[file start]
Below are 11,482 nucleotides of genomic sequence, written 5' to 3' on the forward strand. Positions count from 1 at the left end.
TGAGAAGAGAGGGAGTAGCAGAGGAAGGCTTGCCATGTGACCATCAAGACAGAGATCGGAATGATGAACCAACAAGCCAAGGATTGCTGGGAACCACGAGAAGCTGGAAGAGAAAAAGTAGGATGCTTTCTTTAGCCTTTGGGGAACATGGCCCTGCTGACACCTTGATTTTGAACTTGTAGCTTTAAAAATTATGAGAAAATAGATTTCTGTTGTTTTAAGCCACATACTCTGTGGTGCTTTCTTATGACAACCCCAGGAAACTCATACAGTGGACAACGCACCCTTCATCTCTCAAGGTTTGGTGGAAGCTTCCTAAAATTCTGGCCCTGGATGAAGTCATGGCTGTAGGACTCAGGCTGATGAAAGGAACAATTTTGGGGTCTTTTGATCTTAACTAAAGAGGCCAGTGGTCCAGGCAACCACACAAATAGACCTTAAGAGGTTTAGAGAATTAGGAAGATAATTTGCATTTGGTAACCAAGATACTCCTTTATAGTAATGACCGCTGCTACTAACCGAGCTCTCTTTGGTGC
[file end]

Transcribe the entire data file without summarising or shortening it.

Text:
Below are 11,482 nucleotides of genomic sequence, written 5' to 3' on the forward strand. Positions count from 1 at the left end.
TGAGAAGAGAGGGAGTAGCAGAGGAAGGCTTGCCATGTGACCATCAAGACAGAGATCGGAATGATGAACCAACAAGCCAAGGATTGCTGGGAACCACGAGAAGCTGGAAGAGAAAAAGTAGGATGCTTTCTTTAGCCTTTGGGGAACATGGCCCTGCTGACACCTTGATTTTGAACTTGTAGCTTTAAAAATTATGAGAAAATAGATTTCTGTTGTTTTAAGCCACATACTCTGTGGTGCTTTCTTATGACAACCCCAGGAAACTCATACAGTGGACAACGCACCCTTCATCTCTCAAGGTTTGGTGGAAGCTTCCTAAAATTCTGGCCCTGGATGAAGTCATGGCTGTAGGACTCAGGCTGATGAAAGGAACAATTTTGGGGTCTTTTGATCTTAACTAAAGAGGCCAGTGGTCCAGGCAACCACACAAATAGACCTTAAGAGGTTTAGAGAATTAGGAAGATAATTTGCATTTGGTAACCAAGATACTCCTTTATAGTAATGACCGCTGCTACTAACCGAGCTCTCTTTGGTGC